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Busan, South Korea-from the Worlds Largest Store to Africa

IMG_4384.JPGYesterday was my first full day in Busan.

For another cool day, after breakfast at the hostel I took the metro to Shinegae, the world's largest department store, located in Busan. That's right, despite the sign on the outside, the world's largest department store isn't in the Big Apple and doesn't have a parade every Thanksgiving. I walked in right around opening at 10:30, and like every department store, it was full or workers behind every counter-except here they pretty much all bowed to me.


I looked at the guide to the store-which is 11 stories tall, and includes a ice skating rink (Which was closed when I tried to check it out). I walked around a little bit, and it looks pretty much like any other high-end department store. Actually, the world's largest store is more like a mall, and seems to have an H&M, Gap, and many other stores within the world's largest store-so it is hard to tell where the store ended and the mall began (and there is an adjoining mall-called the Centrum mall.)

I then walked over to Busan Cinema Center, right near Shingegae, which is a large hall with an outdoor plaza-I have found out that Busan is the film center of Korea. An African festival was going on, with a band playing African music, and booths from the various African countries going on. There was food being served as well. it was sort of odd to see South Koreans wearing African dress.


I had some African beef patties, and some cake for lunch. Additionally, I had French fries at a food truck named Belgium Travel, where they specialized in French fries. I met some high school girls from Chicago there, who we're on a one year exchange program. These girls had last name like Alvarez and Rodriguez. Being from Chicago, they we're probably of Mexican (or other Latin Country) descent. That would mean these girls from the US who descend from Mexico (or somewhere else) we're in South Korea attending an African festival at a Belgian food booth.

After the festival, i got back on the metro and on to the hop-on hop-off bus to check out other places in Busan. The hop-on hop-off saw some interesting and not so interesting sights-such as the first draw bridge in Korea. Supposedly, it opens every day for 10 minutes, and tourists go to see it. On the hop-on hop-off bus, there we're three mothers and 6 kids who made a l ot of noise.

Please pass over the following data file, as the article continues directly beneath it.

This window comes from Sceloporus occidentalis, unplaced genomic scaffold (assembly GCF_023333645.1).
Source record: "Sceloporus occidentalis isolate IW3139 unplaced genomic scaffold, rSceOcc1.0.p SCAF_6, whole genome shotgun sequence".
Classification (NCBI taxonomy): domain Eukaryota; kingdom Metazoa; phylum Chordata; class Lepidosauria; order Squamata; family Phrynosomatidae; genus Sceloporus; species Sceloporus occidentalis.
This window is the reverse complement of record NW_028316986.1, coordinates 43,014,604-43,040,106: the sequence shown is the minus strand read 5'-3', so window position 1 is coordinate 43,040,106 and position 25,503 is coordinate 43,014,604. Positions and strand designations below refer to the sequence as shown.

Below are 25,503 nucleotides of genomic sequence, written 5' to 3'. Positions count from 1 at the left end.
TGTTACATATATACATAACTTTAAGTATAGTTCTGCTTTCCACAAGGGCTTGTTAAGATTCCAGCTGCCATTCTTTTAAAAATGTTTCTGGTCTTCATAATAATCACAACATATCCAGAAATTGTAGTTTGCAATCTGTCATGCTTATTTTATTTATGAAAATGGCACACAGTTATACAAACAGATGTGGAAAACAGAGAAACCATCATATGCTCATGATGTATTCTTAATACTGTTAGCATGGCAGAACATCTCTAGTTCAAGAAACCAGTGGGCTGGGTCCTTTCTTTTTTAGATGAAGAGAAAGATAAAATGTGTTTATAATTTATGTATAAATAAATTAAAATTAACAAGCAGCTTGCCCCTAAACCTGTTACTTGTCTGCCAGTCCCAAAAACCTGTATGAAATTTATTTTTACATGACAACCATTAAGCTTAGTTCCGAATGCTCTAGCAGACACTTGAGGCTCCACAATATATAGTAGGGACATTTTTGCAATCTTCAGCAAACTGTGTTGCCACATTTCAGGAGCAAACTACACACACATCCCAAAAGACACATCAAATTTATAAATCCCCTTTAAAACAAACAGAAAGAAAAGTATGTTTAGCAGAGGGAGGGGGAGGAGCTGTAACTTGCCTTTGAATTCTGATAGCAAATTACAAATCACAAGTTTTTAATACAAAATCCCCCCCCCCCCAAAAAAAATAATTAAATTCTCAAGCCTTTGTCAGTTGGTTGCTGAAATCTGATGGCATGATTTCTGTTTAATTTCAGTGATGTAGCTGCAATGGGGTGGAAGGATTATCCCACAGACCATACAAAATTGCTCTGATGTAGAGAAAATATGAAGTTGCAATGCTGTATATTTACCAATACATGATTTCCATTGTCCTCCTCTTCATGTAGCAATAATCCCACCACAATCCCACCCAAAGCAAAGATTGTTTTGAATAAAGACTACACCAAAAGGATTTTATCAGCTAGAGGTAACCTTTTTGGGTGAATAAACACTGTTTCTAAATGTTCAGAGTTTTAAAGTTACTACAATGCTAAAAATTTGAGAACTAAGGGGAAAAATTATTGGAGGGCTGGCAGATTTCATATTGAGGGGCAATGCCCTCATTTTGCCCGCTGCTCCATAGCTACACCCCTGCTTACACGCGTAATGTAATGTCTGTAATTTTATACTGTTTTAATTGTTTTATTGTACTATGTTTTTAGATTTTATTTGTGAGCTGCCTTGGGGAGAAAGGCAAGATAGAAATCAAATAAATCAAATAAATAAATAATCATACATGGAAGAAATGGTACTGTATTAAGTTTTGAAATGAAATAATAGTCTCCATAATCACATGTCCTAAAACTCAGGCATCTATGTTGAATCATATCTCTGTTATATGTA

The bus then went up a hill to a neighborhood called "The Santorini of Busan", which has houses on the hill-it didn't look much like it. I wanted to get off anyway-but couldn't, because by the time I got up to get off at the stop the bus continued going. I did get off at the next stop, hopefully to escape those kids-which didn't happen because they got off to. The stop was an observation deck high up on a hill overlooking the sea, with steps going down to the sea. The observation deck was actually a seawalk, which had a view through the floor where you can see what was below you. It was an impressive view. I walked down to the sea, and took pictures on the rocks.

I got back on the bus a while later. I took a picture of a stranger with his camera, and he gave me some food he was eating. Additionally, a little girl on the bus gave me some candy.

The bus kept going, up hills to the top-I got off at another observation desk, which was called Oryukdo, which was a large park. Here there are 5 or 6 islands out at sea, which vary according to the tide. i only counter 3 or 4 from the angle I was at. But it was a nice walk up the hill and back down, and through a park.


I returned to the bus. It went over to a beach, with cable cars, across the beach. And across large bridges.

It then got back into town-I got off and had some sushi (Busan supposedly has better sushi than Japan-not sure but it was good).

Posted by DavidPearlman 15:14 Archived in South Korea

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